I have a 2000 New VW Beetle. The BLUE temperature light on the cluster stays on for an extreme amount of time and sometimes does not even go out at all on drive home from work.(approx. 20 kms) Also the check engine light shows a code for rich mixture.(as far as I remember it was P0172) My question is .. Is it as simple as replacing the engine coolant temp. sensor?? 2000 2.0l New Beetle.Customer
Volkswagen new beetle 2.0lAlready Tried: nothing
An engine coolant temp sensor is one possibility, but a far more common failure would be an engine thermostat that is out of calibration (opening too soon resulting in a colder than normal engine temperature).
The computer is responding normally to a cold engine temperature by richening fuel mixture, since it "thinks" the engine is still warming up untill it reaches it's designed 195 degree F operating temperature.
Check your engine's actual operating temp using a non-contact thermometer, or try installing a new thermostat; this will likely resolve all of the issues you are experiencing.
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Yesterday I put a scanner on it and the coolant temp. sensor was reeding 30deg C. or about 80 F. Witch seems normal. (not yet fully warmed up)(I should have let it run longer but I was at work)But when I drove it home the blue light stayed on all the way home.In theory a thermostat sounds like the proper solution,as you know all models have common problems.Im under the impression that the VW has common defects with the temp. sensor.Is that correct,or do you believe that the thermostat is more the probable cause? Mike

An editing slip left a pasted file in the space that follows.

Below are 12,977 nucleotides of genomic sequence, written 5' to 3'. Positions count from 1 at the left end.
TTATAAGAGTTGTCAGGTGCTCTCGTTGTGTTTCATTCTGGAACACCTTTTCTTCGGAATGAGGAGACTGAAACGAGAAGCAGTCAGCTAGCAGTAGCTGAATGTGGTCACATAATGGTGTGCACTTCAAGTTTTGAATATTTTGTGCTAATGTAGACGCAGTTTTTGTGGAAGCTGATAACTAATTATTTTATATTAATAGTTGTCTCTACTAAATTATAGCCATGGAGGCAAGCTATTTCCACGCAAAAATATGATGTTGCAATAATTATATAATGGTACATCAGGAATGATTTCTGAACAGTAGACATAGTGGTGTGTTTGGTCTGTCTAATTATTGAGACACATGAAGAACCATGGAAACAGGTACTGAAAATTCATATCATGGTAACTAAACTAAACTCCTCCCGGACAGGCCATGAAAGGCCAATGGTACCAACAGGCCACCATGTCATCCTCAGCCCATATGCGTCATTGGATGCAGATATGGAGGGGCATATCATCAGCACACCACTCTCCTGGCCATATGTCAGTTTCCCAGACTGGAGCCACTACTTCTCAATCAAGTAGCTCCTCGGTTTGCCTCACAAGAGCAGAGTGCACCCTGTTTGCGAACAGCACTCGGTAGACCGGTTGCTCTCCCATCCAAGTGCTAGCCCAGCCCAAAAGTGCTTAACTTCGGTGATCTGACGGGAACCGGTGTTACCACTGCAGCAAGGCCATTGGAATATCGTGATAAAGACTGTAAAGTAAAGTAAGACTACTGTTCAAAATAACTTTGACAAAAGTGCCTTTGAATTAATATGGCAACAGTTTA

Normal operating temperature for this engine is 195 degrees; if it is only reaching 180 degrees it is not up to normal temperature and will run rich. This is not normal. I do not know the exact temperature at which the blue indicator is turned off, but if you are only getting to 180F there is a problem somewhere. It could either be the thermostat or the coolant temp sensor (since that is where youa re getting the scanner reading).
You can confirm which part is causing the problem by taking a manual engine temperature reading with a temp gun. I can tell you from experience that I have never had to replace a CTS on a VW beetle, but ahve had several failed thermostats over the years.
A good rule is to always start with the simple, obvious stuff before trying anything less likely or more complicated! <smile>